* Vacuum and dust on a daily basis
* Rake leaves outside of your home to avoid mold allergies
* Get rid of any indoor plants, as they may promote mold growth
* If you have insect allergies, don’t wear too bright of clothing when the weather is hot and humid, as it may attract insects.
Allergies Treatment at Menopause
Vitamin C helps reduce histamine release from cells and helps histamine break down faster once it is released. Calcium helps the body regulate its acidic balance in tissues and reduces histamine production. Magnesium, also known as the anti-stress mineral, has been used to treat symptoms caused by nasal allergies, but recent studies have shown that it also helps relieve bronchospasm, or constricted airways in one’s lungs. The recommended daily value of magnesium is 400 mg. Copper is crucial to the formation of T-cells and is an antioxidant that fights free radial damage to the mitochondria. Selenium protects cell membranes and stimulates immune function, which enhances the function of Vitamin C within the body. Beta-carotene, Vitamin E, and other antioxidants all help to neutralize free radicals and protect healthy molecules from harm.
Meditation, yoga, Chi gong, Tai Chi, massage and other healing practices are important components in reducing stress and inflammation related to allergies.
Can you think yourself allergy free? Perhaps not entirely, but hypnosis may help relieve your symptoms when it is used in conjunction with other allergy treatments. In a 2005 Swiss study, allergy patients were trained to achieve a hypnotic trance and then imagine themselves in a "safe place" free of allergens (a pristine beach, for example, or a snowy mountain). Those who underwent hypnosis reported a reduction of about a third in congestion during allergy season; objective tests confirmed the self-reports.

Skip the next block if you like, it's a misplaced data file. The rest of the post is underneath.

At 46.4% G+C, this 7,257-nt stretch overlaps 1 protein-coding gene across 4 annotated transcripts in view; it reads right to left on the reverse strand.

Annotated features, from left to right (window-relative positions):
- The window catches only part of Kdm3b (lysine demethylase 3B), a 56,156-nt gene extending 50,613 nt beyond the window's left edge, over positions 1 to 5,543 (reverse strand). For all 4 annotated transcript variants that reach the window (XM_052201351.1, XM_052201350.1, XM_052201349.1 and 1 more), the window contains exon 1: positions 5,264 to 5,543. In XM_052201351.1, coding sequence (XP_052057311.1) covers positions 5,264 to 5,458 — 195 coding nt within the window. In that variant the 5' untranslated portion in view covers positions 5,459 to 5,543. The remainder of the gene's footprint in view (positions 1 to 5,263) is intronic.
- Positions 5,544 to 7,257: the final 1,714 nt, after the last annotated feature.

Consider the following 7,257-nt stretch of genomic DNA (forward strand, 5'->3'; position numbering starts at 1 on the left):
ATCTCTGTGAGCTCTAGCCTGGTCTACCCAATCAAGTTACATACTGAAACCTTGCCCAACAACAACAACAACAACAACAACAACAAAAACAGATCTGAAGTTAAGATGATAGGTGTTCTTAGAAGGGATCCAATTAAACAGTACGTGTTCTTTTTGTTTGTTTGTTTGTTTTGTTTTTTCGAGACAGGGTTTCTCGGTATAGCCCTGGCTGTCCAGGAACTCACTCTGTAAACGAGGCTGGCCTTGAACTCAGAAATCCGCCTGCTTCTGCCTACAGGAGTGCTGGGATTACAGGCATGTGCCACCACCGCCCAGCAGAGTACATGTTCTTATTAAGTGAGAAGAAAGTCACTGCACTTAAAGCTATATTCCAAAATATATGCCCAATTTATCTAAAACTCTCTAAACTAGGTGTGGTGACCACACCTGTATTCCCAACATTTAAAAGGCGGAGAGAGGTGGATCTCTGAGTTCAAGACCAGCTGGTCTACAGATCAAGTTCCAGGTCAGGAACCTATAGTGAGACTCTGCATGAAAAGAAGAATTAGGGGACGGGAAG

The liver is the main detoxification organ, also becomes overtaxed and needs support during heightened allergies. Supplementing with liver supporting nutrients and herbs, along with safe chelating and binding agents to help eliminate toxins, is central to clearing allergies, balancing inflammation responses, and reducing toxic burden.
If your body is out of balance from allergies and menopause you need to cool your body off. Foods that are cooling to the body include:
* Salads Vegetables – lettuce, radish, celery, cucumber, broccoli, most leafy vegetables and tomatoes.
* Green, blue and purple vegetables and fruits contain the most cooling properties.
* Foods that are cooked quickly and lightly i.e. stir-fried food.
* Cooling spices include – fresh ginger, cilantro, marjoram, white peppercorn, lemon balm and peppermint.
* Beverages – herbal teas, vegetable broths, fruit and vegetable juices.
* Grains – barley, millet, wheat and amaranth.
Chinese medicine has been applied as a long-standing treatment for many menopausal issues around the world. Acupuncture is a technique that involves inserting fine needles into key points of the body. Acupuncture has been used to treat allergies because it is said to signal the brain to release endorphins that reduce pain and create a sense of well-being. Those afflicted with allergies and asthma may experience a more relaxed state and calmer breathing.